Connectivity Management - Making IoT Devices Do More

By CIOReview | Tuesday, February 2, 2016
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Fremont, CA: The Internet of Things (IoT) refers to a web of electronics, software, hardware or sensors with network connectivity, armed with unique identifiers. These provide them with the automated ability to transfer data, without requiring human-to-human communication. IoT devices are verbose, and while they may not send out and obtain massive volumes of data, these devices utilize predetermined schedules to transmit and receive data from time to time.

Communications Service Providers (CSP) offer telecommunication, information and media services, content, entertainment and applications services by leveraging the network infrastructure. A CSP network has a base of regular traffic from IoT devices that display unique usages and peak-hour characteristics. IoT connectivity management allows CSPs to easily manage the elements of IoT devices. Connectivity management manages mobile connections, e.g., SIMs in a GSM/GPRS network to provide connectivity control, alerting, and other functionality. Moreover, they provide billing, rating, reporting, and a set of well-documented APIs.

Most of the CSPs today use specialized IoT connectivity management platforms, either by outsourcing to third-party vendors or by building their own. Connectivity management platforms characteristically include four integrated components—firstly, at its core, remain subscription management. It manages the connectivity element that is more often than not a SIM or similar mobile connectivity element. It permits a CSP to activate, deactivate, create, and manage account hierarchies, monitor usage characteristics, and ascertain subscription/usage problems.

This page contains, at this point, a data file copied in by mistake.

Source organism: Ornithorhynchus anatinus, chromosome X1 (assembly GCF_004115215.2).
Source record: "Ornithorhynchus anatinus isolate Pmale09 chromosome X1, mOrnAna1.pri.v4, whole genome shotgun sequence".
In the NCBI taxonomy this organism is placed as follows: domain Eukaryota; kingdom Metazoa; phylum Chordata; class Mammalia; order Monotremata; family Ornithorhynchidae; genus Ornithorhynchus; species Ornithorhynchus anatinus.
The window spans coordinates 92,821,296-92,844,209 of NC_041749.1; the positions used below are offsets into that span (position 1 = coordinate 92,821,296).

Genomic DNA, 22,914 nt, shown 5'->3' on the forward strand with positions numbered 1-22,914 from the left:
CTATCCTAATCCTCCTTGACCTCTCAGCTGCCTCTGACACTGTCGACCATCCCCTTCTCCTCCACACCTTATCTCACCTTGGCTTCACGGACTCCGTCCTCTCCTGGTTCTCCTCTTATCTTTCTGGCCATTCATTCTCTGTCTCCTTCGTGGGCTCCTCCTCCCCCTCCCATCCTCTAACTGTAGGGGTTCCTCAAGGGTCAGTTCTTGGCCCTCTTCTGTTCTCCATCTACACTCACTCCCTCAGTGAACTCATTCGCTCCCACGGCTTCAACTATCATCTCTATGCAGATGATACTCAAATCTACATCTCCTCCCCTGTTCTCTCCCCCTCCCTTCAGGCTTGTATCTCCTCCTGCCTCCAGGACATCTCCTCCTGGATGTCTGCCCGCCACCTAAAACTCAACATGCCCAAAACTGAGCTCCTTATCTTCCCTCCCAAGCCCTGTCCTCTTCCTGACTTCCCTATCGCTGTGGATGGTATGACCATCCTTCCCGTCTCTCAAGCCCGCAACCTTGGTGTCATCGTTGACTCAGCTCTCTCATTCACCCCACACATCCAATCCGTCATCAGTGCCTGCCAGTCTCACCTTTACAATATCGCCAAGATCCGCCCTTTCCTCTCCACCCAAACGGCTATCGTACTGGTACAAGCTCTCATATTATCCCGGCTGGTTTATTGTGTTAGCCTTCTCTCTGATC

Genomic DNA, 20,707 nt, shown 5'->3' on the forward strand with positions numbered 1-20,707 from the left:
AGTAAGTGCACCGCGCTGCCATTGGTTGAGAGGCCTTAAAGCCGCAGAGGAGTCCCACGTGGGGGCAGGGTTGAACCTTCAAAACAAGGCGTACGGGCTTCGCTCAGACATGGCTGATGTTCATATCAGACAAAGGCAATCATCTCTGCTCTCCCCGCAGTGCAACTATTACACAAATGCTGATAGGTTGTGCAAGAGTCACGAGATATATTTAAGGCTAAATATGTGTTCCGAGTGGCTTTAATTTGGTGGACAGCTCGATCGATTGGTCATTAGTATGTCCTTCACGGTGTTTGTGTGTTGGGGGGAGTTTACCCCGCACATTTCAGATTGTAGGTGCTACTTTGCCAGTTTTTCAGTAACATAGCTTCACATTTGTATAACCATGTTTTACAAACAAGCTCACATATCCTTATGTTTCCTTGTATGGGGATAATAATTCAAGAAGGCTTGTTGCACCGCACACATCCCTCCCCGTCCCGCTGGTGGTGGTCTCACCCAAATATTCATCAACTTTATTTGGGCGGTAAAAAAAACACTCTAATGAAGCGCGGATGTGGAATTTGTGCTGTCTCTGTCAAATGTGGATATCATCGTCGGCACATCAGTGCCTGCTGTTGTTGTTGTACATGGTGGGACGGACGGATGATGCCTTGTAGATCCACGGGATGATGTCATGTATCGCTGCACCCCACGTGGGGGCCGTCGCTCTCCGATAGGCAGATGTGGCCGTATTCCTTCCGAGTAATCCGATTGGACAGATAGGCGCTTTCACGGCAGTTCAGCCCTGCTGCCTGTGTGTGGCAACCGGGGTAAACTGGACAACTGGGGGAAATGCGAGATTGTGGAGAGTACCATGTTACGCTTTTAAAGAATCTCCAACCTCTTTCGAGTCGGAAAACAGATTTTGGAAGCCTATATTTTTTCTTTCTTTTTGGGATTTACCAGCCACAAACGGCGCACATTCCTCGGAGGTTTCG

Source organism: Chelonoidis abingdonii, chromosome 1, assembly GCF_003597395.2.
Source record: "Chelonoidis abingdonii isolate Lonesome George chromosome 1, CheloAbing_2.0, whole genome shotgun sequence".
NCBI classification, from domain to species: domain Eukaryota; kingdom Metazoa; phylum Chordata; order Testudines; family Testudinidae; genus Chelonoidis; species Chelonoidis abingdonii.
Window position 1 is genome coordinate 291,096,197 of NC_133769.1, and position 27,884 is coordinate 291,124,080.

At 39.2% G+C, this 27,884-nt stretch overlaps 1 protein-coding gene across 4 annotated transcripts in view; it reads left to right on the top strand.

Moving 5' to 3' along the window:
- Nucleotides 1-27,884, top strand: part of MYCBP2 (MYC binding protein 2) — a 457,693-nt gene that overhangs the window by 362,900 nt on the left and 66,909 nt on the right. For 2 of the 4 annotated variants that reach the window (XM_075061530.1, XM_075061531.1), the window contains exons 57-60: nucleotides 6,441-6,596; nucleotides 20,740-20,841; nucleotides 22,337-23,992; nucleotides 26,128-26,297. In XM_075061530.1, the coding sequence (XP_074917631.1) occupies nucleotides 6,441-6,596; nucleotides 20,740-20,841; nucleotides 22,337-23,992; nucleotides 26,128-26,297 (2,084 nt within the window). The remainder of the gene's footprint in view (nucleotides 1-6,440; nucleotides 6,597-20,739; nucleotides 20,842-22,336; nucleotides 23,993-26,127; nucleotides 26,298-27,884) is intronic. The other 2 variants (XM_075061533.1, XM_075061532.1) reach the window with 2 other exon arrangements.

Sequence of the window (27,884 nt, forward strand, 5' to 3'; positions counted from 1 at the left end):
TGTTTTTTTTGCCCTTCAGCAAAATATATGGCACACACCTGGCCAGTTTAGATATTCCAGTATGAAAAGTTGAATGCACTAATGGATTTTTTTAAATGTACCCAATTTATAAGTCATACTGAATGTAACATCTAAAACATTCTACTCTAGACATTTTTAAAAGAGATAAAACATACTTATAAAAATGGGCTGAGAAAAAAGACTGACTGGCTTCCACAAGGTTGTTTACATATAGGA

Secondly, any CMP possesses a billing and monetization component that allows it to handle tariffs, rating, and billing for IoT operations. This helps them, ensure, usage data from elements are properly monetized and associated with subscribers. Few platforms also come with amenities like revenue assurance, second-or third party billing, as well as roaming and bundling support.

Thirdly, CMPs have data routing capabilities that allow usage data to be routed to other CSP systems. Many platforms also have the ability to route sensor data from IoT devices to back-end enterprise IoT applications.

Finally, CMPs possess varied reporting and analytics capabilities that help aggregation and visualization of usage data associated with subscription management, billing, monetization, and data routing. Connectivity management tools let a CSP to do the reporting and analytics in-system or shared via APIs to reporting tools.

Connectivity management has grown to become an integral part of IoT. Its providers showcase state-of-the-art technology and an ecosystem of partners that work together to supply creative connectivity solutions.